PHP and MySQL by Example- P12

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  1.   Figure 12.22. Using a regular expression to find a zip code.   Please purchase PDF Split-Merge on to remove this watermark.
  2. 12.3. Chapter Summary Because PHP is tightly integrated with HTML and receives input from forms, regular expressions provide an excellent tool for validating incoming data. They are also useful for finding patterns in data coming from files or databases. This chapter was designed to teach you how to use regular expressions and the PHP functions that handle them, and to provide short examples to show you how to use the often mysterious regular expression metacharacters. 12.3.1. What You Should Know Now that you have finished this chapter you should be able to answer the following questions: 1. What  is  PCRE? 2. What  is  meant  by  POSIX  style? 3. What  is  the  difference  between  preg_grep()  and  preg_match()? 4. What  are  regular  expression  metacharacters  used  for? 5. What  is  meant  by  anchoring? 6. What  is  capturing? 7. What  is  greed  (when  talking  about  regular  expressions)? 8. What  are  metasymbols?  Why  are  they  useful? 9. What  is  the  function  of  the  e  modifier?  Which  function  uses  it? 10. What  is  a  character  class? 11. What  is  a  delimiter? 12. What  is  a  positive  lookahead? 12.3.2. What’s Next? In the next chapter, we start our discussion of the MySQL relational database system and describe the client/server model, anatomy of a database, schema, and the MySQL privilege system, along with the strengths and weaknesses of MySQL. Please purchase PDF Split-Merge on to remove this watermark.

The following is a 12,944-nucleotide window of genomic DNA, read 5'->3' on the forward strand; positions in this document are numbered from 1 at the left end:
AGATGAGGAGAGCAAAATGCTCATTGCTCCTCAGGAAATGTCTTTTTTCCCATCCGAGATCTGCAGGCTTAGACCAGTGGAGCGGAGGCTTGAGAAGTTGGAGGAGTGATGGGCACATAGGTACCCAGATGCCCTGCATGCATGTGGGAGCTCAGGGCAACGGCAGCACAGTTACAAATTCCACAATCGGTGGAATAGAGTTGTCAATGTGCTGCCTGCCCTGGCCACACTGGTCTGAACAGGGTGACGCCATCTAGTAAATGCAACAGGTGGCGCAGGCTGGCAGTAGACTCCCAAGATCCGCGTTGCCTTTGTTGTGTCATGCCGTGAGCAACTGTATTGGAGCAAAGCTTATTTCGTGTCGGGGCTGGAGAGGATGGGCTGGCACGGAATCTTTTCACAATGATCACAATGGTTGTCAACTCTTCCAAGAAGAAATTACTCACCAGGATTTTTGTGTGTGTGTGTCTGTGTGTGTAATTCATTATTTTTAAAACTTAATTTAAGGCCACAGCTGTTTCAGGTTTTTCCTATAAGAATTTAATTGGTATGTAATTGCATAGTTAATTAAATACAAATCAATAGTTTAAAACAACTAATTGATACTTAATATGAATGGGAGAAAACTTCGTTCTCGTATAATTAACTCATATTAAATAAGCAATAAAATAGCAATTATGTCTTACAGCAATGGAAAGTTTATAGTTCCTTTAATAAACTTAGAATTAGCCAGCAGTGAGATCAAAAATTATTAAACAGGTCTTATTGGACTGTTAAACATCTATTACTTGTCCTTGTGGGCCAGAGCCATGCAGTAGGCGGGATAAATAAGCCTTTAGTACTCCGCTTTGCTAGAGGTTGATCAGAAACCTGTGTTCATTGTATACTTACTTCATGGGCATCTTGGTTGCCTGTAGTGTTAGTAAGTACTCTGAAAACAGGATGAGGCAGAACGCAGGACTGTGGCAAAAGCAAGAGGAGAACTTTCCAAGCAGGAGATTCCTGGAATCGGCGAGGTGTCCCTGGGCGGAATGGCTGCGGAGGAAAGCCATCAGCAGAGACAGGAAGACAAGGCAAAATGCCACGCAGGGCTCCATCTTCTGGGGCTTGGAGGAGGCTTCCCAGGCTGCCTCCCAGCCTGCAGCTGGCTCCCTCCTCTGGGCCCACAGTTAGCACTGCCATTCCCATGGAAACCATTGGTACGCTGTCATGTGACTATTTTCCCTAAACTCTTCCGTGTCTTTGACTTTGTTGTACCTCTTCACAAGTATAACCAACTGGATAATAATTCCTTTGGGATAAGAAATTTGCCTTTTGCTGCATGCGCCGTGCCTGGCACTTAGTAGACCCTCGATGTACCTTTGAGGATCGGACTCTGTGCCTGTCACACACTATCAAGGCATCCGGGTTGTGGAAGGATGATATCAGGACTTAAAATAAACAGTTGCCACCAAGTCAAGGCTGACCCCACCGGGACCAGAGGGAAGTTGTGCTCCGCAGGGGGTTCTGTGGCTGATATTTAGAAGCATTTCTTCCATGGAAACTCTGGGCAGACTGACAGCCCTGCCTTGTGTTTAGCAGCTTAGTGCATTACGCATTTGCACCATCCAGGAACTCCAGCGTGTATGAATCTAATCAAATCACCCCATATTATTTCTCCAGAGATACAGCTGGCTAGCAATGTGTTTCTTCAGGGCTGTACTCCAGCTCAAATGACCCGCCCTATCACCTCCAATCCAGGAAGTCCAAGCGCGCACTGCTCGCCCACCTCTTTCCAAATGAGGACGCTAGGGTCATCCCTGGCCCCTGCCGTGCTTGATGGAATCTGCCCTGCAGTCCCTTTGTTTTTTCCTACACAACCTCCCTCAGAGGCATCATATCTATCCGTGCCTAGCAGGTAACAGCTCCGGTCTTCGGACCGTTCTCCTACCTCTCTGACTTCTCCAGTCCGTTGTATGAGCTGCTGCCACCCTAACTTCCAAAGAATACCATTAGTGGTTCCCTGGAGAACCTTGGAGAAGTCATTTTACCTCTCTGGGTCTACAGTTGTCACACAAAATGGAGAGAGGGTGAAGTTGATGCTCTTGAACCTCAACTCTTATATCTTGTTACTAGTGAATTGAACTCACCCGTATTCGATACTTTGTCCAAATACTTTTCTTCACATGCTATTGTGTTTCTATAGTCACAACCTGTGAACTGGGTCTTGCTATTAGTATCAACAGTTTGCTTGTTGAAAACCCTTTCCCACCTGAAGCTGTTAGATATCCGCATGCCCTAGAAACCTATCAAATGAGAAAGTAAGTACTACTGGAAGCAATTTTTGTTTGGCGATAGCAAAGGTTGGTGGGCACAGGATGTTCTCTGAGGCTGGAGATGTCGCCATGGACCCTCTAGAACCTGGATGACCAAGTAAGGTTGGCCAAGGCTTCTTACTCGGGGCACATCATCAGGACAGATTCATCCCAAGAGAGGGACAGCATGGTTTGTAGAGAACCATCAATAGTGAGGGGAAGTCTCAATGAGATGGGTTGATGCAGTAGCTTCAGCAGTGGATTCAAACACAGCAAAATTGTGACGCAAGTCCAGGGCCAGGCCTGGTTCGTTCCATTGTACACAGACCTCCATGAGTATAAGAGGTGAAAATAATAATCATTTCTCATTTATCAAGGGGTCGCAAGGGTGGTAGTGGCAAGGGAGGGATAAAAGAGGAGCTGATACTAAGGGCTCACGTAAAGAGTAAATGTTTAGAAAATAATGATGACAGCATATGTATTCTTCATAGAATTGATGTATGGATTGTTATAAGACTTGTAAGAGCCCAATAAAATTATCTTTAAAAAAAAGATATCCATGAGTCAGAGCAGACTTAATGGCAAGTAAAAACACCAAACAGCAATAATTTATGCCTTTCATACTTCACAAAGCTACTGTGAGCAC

3. Chapter 12 Lab Open the datebook file (found on the CD) to perform the following exercises. Each exercise requires a separate open and close of the file. 1. • Print all lines containing the pattern Street (case insensitive). • Print firsts and last names in which the first name starts with letter B. • Print last names that match Ker. • Print phones in the 408 area code. • Print Lori Gortz’s name and address. • Print Ephram’s name in capital letters. • Print lines that do not contain a number 4. • Change William’s name to Siegfried. • Print Tommy Savage’s birthday. • Print lines that end in exactly five digits. • Print the file with the first and last names reversed. 2. • Print the city and state where Norma lives. • Give everyone a $250.00 raise. • Calculate Lori’s age (just by year, not month and day). • Print lines 2 through 6. • Print names and phone numbers of those in the 408 area code. • Print names and salaries in lines 3, 4, and 5. • Print a row of asterisks after line 3. • Change CA to California. • Print the file with a row of asterisks after the last line. • Print the names of the people born in March. • Print all lines that don’t contain Karen. • Print all cities in California and the first names of those people who live there.   Please purchase PDF Split-Merge on to remove this watermark.